Welcome back to winter, with snowfall totals from the snowstorm plowing into greater Grand Rapids and West Michigan piling up more than a foot of the white, fluffy stuff, according to the National Weather Service's Grand Rapids Office.

Plus, more -- 2 to four inches is being forecast -- is coming along with wind chills below zero degrees, gusting winds up to 30 miles per hour and blowing and drifting snow making travel hazardous with a winter storm warning in effect until this afternoon.

Snowfall totals reported this morning through 8:46 a.m. EST included:

  • 15 inches in Lamont.
  • 11.7 inches in Grandville.
  • 11½ inches in Hudsonville -- with 3 inches falling over the last 4½ hours.
  • 10½ inches in Muskegon.
  • 9 inches in Kalamazoo.
  • 8.8 inches in Allegan.
  • 8.5 inches in Fremont.
  • 8.1 inches in Hopkins.
  • 7.1 inches in East Grand Rapids.
  • 6½ inches at the National Weather Service's Grand Rapids Office.
  • 6 inches in Caledonia.
  • 6 inches in Hastings.
  • 4.7 inches near Saranac.
  • 4½ inches near Howard City.

A daily snowfall record of 5.2 inches was set at Grand Rapids for Jan. 8 on Thursday, breaking the old mark of 5.0 inches in 1952, according to the National Weather Service. The high was 17 degrees and low was 0 degrees on Thursday in Grand Rapids.

Just before 9 a.m., it was 12 degrees with a -4 degrees wind chill at Gerald R. Ford International Airport in Grand Rapids.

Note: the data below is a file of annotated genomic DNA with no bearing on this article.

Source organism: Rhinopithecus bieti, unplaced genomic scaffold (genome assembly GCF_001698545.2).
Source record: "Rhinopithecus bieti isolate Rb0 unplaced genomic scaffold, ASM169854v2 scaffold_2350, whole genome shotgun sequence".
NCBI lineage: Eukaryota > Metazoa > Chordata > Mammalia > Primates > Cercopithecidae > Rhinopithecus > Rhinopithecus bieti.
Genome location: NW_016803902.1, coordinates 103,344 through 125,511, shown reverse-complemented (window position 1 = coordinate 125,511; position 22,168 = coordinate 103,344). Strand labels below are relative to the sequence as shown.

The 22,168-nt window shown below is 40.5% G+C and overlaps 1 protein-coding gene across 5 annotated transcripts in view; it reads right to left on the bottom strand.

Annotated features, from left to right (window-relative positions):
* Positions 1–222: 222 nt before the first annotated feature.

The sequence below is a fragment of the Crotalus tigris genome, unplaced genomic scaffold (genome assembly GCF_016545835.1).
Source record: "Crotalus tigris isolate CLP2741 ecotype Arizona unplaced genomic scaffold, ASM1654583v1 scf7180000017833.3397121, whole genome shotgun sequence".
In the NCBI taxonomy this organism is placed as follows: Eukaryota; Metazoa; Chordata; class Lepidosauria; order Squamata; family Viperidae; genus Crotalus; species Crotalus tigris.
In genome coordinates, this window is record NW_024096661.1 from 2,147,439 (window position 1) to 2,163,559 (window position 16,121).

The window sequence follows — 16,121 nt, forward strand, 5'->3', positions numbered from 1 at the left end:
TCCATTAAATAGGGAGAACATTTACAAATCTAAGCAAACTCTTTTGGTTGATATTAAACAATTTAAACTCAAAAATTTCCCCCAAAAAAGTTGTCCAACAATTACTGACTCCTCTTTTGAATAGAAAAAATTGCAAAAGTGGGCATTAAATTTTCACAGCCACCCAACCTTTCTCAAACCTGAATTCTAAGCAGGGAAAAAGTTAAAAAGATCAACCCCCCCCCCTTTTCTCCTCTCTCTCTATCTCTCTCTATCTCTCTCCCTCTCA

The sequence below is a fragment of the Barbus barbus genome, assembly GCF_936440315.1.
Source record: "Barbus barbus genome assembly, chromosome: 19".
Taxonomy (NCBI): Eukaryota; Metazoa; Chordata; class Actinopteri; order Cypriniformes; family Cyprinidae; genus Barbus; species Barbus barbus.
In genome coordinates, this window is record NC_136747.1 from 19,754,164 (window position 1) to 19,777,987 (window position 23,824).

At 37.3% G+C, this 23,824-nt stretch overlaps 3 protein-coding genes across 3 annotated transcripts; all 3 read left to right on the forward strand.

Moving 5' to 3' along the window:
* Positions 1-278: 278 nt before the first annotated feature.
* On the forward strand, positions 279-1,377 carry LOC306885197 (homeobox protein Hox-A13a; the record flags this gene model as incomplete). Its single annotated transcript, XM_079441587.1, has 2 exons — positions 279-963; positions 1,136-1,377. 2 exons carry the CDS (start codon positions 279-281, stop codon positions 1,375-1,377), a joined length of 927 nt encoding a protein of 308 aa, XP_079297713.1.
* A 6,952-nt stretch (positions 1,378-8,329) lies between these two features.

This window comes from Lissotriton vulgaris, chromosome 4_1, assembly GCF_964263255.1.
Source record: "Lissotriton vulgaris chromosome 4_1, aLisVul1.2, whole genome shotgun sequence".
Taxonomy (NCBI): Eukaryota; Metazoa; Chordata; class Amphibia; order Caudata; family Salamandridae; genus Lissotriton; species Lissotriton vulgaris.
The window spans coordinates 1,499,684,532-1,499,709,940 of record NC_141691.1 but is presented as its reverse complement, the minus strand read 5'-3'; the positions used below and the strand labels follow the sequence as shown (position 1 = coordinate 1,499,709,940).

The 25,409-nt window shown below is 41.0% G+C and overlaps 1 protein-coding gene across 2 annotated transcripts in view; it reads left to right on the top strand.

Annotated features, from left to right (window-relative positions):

According to Michigan State Police, local sheriff's and police departments, the Michigan Department of Transportation and local and county road commissions and the National Weather Service, rural roads up and down the Lakeshore are impassible with deep drifts. Lake effect snow continues today.

The Kent County Road Commission reported its crews were working all night on highways and main roads. With the temperatures and wind chills keeping roads ice and slippery, it suggested doubling travel time and maintaining reduced speeds.

To stay safe during cold weather, authorities recommend:

  • Staying indoors, if possible. If you must go outside, wear protective gear.
  • Watch for signs of frostbite, which include loss of feeling or pale appearance of fingers, toes or face.
  • Watch for signs of hypothermia, which include uncontrollable shivering, memory loss, drowsiness and exhaustion.
  • Understand the hazards of wind chill. As wind speed increases, heat is carried away from a person's body more rapidly and could lead to severe hypothermia.
  • Remove clothing if it gets damp or wet. Wet clothing can make you more prone to hypothermia.
  • Weather-proof doors and windows to trap heat inside your home.
  • Check heating units. Poorly operating or damaged heating units can release carbon monoxide gas. Test carbon monoxide detectors for proper operation and battery life.
  • Check on family, friends and neighbors who are at risk and may need additional assistance.
  • Watch pets closely and keep them indoors when possible. Animals can suffer from hypothermia, frostbite and other cold weather injuries.
  • Check and restock your emergency preparedness kit. If you don't have a kit, make one.
  • Minimize travel. If travel is necessary, keep a full tank of gas and an emergency preparedness kit in your vehicle. Put warm clothing — such as gloves, blankets and hats — in your kit in case you become stranded.